Wednesday, August 27, 2008

The Inner Longings of an Adolescent Girl

As a child, I had stick-straight hair with bangs, freckles, and eyes too big for my face. I wasn’t a wild success in sports and I wasn’t in the inner circle of popularity. I always turned in my homework on time and the teachers liked me.

I try to account for my grown-up interest in fashion; and then I remember that I had to wear a wool plaid uniform for so many years. That restriction was both a saving grace and, for a creative child, a hindrance. Our uniforms leveled the playing field. There was no contest for who had the coolest clothes because we all wore the same thing. So when I hit the open road of high school, with all of its freedoms, I went a little wild. The profusion of colors, textures and patterns rejected all simplicity, and all understanding of a good fit, clean lines, and flattering shapes. But it was the eighties.

Today I stumbled upon a blog called Deep Glamour. The launching entry (August 15) is a thought-provoking essay on what defines glamour. In discussions with friends today, we hit upon the plasticity of glamour, much of that plastic found in wallets. But it’s not just about spending, it’s about spending selectively.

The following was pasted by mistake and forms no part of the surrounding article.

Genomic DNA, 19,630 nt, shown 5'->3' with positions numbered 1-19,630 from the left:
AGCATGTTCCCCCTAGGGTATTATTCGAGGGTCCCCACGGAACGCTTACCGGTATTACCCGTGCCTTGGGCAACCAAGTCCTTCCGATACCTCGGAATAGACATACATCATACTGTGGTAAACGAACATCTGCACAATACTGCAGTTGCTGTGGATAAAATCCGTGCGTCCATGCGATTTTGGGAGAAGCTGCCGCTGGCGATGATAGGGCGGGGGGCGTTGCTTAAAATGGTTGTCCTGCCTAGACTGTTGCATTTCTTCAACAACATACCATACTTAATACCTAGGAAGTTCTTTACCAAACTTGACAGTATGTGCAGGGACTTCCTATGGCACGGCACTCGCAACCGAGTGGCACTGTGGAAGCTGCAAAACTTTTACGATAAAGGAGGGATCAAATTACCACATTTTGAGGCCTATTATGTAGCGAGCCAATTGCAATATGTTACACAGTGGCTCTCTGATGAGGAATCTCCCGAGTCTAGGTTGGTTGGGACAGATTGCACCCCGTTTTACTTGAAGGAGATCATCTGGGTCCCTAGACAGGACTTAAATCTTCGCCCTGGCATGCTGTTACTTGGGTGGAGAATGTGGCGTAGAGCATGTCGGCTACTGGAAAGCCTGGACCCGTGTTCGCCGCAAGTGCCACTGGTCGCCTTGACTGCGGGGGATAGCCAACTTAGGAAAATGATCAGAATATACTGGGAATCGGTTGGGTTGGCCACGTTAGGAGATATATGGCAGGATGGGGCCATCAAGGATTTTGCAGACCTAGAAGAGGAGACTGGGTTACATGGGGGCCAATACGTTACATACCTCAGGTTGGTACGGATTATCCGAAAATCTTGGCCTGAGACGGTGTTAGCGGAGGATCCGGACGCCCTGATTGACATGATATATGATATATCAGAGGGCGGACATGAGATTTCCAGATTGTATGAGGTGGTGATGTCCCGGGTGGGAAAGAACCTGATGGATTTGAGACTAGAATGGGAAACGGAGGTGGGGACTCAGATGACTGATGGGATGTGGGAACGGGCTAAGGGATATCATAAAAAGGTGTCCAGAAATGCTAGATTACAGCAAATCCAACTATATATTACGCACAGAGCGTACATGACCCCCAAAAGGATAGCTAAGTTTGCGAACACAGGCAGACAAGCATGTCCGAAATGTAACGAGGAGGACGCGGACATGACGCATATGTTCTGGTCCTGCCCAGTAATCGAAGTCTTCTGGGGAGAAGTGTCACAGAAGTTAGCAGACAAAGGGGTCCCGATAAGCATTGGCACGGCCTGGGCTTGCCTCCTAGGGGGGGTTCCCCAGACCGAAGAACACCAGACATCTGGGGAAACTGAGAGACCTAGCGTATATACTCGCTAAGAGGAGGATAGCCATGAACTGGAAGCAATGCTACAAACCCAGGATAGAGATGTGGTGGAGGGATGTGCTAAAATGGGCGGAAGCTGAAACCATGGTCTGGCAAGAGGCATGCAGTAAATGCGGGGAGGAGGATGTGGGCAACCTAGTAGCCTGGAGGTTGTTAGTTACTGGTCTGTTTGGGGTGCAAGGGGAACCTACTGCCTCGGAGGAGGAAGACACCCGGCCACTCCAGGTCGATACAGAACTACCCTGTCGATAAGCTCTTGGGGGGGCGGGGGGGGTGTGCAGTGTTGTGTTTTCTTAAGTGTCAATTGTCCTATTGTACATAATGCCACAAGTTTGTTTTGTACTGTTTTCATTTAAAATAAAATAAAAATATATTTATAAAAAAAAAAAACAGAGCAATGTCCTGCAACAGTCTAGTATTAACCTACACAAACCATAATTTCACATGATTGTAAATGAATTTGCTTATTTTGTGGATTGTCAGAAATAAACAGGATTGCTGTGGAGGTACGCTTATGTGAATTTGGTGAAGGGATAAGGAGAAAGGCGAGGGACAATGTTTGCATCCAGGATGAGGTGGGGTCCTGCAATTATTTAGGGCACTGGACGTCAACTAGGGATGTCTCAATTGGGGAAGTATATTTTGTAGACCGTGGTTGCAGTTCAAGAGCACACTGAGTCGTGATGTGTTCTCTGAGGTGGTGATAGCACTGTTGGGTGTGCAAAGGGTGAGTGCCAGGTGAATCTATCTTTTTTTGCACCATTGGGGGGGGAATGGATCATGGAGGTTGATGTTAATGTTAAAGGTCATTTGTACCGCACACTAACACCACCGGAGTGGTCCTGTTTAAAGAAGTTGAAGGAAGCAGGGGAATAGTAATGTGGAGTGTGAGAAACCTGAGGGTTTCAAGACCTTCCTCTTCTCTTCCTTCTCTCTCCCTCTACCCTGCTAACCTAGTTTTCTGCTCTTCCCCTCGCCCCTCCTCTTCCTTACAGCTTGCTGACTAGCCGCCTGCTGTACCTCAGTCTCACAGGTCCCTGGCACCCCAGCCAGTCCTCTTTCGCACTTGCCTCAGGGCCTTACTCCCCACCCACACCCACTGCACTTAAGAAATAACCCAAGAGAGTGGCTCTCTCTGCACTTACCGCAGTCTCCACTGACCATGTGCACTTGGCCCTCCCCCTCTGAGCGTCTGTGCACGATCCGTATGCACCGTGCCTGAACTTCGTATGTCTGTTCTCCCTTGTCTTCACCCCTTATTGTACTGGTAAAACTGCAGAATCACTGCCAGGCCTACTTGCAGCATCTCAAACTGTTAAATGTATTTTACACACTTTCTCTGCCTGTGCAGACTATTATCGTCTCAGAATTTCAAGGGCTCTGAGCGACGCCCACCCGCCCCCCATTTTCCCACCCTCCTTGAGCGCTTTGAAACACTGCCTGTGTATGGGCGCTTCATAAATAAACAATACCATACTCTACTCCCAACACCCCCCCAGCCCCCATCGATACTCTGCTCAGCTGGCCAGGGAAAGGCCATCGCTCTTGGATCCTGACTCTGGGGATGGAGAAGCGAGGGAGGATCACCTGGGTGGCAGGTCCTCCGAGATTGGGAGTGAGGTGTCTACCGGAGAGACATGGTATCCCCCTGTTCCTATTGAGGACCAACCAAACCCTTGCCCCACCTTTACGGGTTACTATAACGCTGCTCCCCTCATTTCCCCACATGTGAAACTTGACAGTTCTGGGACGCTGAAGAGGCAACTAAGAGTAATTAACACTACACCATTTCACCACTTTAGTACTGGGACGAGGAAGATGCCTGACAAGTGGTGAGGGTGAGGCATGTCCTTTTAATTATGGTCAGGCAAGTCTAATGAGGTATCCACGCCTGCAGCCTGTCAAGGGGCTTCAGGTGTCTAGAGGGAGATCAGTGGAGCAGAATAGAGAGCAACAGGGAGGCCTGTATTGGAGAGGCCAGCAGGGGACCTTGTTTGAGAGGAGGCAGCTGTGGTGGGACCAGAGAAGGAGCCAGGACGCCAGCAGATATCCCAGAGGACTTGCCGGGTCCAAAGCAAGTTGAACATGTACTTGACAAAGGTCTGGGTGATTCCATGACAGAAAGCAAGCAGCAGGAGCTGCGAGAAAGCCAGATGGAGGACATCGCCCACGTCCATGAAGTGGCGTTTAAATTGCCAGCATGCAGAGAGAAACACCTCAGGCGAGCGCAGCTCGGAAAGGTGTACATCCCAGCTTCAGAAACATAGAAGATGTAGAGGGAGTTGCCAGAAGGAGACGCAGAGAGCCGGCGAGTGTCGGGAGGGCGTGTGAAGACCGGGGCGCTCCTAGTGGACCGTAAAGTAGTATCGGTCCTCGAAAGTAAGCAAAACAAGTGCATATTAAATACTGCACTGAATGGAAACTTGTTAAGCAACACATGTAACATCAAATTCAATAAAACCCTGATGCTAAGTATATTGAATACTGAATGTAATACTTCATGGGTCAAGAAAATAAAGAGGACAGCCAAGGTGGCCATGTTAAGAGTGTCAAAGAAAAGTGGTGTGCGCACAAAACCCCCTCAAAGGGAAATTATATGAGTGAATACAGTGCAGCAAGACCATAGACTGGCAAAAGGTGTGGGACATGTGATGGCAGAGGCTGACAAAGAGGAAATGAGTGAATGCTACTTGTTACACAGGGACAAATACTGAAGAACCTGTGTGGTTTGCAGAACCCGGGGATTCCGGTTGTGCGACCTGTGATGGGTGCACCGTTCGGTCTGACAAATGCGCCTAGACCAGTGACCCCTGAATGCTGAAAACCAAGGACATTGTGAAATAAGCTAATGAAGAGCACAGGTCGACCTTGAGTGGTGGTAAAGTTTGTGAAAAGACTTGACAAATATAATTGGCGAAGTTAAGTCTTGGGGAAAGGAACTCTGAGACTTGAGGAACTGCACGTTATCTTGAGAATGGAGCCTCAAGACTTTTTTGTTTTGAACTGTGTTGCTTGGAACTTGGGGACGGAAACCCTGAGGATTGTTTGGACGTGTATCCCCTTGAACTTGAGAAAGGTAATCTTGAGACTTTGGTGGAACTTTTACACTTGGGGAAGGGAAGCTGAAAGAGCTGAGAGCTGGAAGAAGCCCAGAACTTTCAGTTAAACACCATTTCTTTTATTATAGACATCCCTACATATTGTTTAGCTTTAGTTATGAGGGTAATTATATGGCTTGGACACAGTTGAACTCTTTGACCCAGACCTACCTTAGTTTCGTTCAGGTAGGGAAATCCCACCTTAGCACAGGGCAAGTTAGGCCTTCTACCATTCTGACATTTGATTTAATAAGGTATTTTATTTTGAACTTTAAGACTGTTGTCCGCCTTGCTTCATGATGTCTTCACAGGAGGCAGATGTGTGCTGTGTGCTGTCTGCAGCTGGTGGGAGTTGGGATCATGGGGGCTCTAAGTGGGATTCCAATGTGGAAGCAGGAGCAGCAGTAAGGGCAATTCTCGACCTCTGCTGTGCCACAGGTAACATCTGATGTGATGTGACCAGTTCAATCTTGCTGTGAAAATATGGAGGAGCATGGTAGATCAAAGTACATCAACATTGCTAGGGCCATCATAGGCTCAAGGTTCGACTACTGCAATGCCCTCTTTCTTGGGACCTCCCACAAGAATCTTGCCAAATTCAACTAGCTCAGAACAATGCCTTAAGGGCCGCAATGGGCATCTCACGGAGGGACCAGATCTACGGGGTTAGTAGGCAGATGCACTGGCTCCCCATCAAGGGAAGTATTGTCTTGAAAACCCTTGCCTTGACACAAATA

To quote Virginia Postrel, Deep Glamour’s blogger, glamour is much more than clothes.
Glamour is...not a matter of style but of psychology. It is not a physical property but an imaginative quality that creates a specific, emotional response: a mixture of projection, longing, admiration, and aspiration. By binding image and desire, glamour gives us pleasure, even as it heightens our yearning. It is this emotional experience, this pang-filled pleasure, that we hope to recapture once "glamour is back."
Sometimes I wish I could go back to a daily routine wearing a uniform. It would take the guesswork (performed half-awake and in the dark) out of every morning. But this time, do you think Gaspard Yurkievich would design my uniform?

1 comment:

Anonymous said...

There's an elusive quality about glamour that can make it so desirable...a sort of "when I get there/over there-ness". Glamour, regardless of cost, has the sort of non-permanent, non-investment quality that, the harder you grasp, the more quickly quickly it evaporates or eludes.

It's the twirls, whirls and lights of the county fair or a carnival: deeply anticipated, highly enjoyable, temporarily satisfying...and briefly missed upon disappearance.

Then on to the next thrill.

I grown stodgier as I grown older; I now often feel I miss the point of screechingly priced, must have doodads or gladrags.

I associate glamour as a substitute for real content.

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